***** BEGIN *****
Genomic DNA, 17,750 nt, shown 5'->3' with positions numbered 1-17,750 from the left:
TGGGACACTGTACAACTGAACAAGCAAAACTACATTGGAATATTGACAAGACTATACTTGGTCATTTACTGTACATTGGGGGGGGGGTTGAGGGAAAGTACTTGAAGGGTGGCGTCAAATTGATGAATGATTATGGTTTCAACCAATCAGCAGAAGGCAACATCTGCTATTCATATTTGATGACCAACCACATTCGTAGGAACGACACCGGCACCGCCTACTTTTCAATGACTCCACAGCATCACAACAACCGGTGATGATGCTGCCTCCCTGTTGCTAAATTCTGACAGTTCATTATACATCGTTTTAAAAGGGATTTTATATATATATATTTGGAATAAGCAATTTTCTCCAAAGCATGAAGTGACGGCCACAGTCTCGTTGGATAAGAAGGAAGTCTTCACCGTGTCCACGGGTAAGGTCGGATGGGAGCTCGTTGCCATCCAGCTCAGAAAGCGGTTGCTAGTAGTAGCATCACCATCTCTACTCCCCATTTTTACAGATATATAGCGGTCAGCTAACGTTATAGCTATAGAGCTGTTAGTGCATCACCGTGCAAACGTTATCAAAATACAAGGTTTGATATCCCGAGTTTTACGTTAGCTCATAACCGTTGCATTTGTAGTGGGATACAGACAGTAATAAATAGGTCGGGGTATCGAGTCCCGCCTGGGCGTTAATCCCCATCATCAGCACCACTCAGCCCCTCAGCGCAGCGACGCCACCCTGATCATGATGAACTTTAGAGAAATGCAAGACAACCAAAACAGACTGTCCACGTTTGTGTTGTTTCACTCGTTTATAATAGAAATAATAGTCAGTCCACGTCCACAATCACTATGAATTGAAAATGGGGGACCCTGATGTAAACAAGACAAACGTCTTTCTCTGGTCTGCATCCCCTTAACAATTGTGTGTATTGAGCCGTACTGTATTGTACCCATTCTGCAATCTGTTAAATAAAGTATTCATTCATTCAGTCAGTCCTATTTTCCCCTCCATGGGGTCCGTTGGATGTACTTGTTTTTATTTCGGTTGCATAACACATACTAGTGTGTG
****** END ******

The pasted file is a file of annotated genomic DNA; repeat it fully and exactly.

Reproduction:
Genomic DNA, 17,750 nt, shown 5'->3' with positions numbered 1-17,750 from the left:
TGGGACACTGTACAACTGAACAAGCAAAACTACATTGGAATATTGACAAGACTATACTTGGTCATTTACTGTACATTGGGGGGGGGGTTGAGGGAAAGTACTTGAAGGGTGGCGTCAAATTGATGAATGATTATGGTTTCAACCAATCAGCAGAAGGCAACATCTGCTATTCATATTTGATGACCAACCACATTCGTAGGAACGACACCGGCACCGCCTACTTTTCAATGACTCCACAGCATCACAACAACCGGTGATGATGCTGCCTCCCTGTTGCTAAATTCTGACAGTTCATTATACATCGTTTTAAAAGGGATTTTATATATATATATTTGGAATAAGCAATTTTCTCCAAAGCATGAAGTGACGGCCACAGTCTCGTTGGATAAGAAGGAAGTCTTCACCGTGTCCACGGGTAAGGTCGGATGGGAGCTCGTTGCCATCCAGCTCAGAAAGCGGTTGCTAGTAGTAGCATCACCATCTCTACTCCCCATTTTTACAGATATATAGCGGTCAGCTAACGTTATAGCTATAGAGCTGTTAGTGCATCACCGTGCAAACGTTATCAAAATACAAGGTTTGATATCCCGAGTTTTACGTTAGCTCATAACCGTTGCATTTGTAGTGGGATACAGACAGTAATAAATAGGTCGGGGTATCGAGTCCCGCCTGGGCGTTAATCCCCATCATCAGCACCACTCAGCCCCTCAGCGCAGCGACGCCACCCTGATCATGATGAACTTTAGAGAAATGCAAGACAACCAAAACAGACTGTCCACGTTTGTGTTGTTTCACTCGTTTATAATAGAAATAATAGTCAGTCCACGTCCACAATCACTATGAATTGAAAATGGGGGACCCTGATGTAAACAAGACAAACGTCTTTCTCTGGTCTGCATCCCCTTAACAATTGTGTGTATTGAGCCGTACTGTATTGTACCCATTCTGCAATCTGTTAAATAAAGTATTCATTCATTCAGTCAGTCCTATTTTCCCCTCCATGGGGTCCGTTGGATGTACTTGTTTTTATTTCGGTTGCATAACACATACTAGTGTGTG